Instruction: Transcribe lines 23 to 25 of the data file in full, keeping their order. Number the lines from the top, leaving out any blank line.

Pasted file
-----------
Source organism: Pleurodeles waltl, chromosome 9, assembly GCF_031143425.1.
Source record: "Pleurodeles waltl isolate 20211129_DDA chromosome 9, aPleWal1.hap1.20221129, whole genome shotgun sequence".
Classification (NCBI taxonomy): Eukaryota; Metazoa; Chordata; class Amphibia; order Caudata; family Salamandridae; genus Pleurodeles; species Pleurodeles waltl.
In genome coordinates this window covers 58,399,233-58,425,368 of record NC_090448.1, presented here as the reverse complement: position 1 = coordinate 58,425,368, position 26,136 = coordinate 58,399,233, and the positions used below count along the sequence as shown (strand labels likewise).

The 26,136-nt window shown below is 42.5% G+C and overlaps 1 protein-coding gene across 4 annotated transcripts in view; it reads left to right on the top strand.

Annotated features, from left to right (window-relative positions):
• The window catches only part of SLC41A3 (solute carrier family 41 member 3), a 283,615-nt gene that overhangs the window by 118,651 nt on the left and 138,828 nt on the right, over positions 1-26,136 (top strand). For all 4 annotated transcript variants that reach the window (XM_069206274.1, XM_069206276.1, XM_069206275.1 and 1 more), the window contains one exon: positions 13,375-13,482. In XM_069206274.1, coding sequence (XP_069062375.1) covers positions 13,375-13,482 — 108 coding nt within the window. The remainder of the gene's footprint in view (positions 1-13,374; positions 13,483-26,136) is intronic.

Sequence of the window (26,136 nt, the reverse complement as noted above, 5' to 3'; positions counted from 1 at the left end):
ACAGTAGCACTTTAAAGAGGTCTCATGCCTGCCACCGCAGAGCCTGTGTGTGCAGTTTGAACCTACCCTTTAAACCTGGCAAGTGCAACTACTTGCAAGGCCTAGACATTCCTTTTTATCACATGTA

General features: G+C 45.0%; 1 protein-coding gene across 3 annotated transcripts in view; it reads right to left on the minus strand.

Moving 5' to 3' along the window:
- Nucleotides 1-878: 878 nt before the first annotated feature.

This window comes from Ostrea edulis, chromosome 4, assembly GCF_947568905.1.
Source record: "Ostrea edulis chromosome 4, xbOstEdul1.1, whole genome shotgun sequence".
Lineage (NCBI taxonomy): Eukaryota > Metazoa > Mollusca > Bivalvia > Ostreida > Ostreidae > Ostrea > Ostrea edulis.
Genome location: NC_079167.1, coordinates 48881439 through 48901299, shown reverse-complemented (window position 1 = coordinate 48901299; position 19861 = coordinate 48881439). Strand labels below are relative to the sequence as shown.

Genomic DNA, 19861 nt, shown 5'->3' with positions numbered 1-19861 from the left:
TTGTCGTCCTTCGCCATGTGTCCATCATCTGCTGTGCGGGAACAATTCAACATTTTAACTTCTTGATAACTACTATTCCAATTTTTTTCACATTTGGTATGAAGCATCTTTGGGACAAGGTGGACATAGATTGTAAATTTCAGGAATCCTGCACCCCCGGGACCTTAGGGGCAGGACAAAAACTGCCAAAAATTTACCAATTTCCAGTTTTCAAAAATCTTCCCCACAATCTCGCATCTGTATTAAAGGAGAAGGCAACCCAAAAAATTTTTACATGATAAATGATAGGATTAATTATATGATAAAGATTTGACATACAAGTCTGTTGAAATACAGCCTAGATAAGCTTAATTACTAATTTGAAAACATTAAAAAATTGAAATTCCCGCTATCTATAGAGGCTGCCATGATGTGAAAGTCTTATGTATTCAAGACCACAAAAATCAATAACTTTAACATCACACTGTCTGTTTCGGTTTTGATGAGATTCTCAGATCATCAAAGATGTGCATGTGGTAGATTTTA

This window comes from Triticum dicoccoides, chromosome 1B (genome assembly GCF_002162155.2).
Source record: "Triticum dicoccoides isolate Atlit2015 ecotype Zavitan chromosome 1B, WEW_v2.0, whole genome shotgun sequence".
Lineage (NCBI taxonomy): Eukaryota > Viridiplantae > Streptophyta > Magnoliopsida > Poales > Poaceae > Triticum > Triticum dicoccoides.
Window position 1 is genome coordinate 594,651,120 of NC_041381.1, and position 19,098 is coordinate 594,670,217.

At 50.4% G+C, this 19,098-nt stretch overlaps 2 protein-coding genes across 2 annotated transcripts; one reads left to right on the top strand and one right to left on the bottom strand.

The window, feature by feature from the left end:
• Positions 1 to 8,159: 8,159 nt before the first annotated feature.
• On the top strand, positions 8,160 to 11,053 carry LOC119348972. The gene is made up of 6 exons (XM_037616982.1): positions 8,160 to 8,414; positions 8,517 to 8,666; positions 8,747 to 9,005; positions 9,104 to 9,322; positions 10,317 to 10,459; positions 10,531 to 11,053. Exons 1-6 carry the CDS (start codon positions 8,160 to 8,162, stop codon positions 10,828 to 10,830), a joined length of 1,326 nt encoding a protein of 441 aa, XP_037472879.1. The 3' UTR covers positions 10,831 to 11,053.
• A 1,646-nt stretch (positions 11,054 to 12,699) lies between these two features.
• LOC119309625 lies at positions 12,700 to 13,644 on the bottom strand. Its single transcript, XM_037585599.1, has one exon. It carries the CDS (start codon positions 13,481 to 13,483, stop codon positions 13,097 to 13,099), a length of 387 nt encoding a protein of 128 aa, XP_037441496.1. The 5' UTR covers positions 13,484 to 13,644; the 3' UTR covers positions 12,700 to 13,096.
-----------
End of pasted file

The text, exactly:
At 50.4% G+C, this 19,098-nt stretch overlaps 2 protein-coding genes across 2 annotated transcripts; one reads left to right on the top strand and one right to left on the bottom strand.

The window, feature by feature from the left end:
• Positions 1 to 8,159: 8,159 nt before the first annotated feature.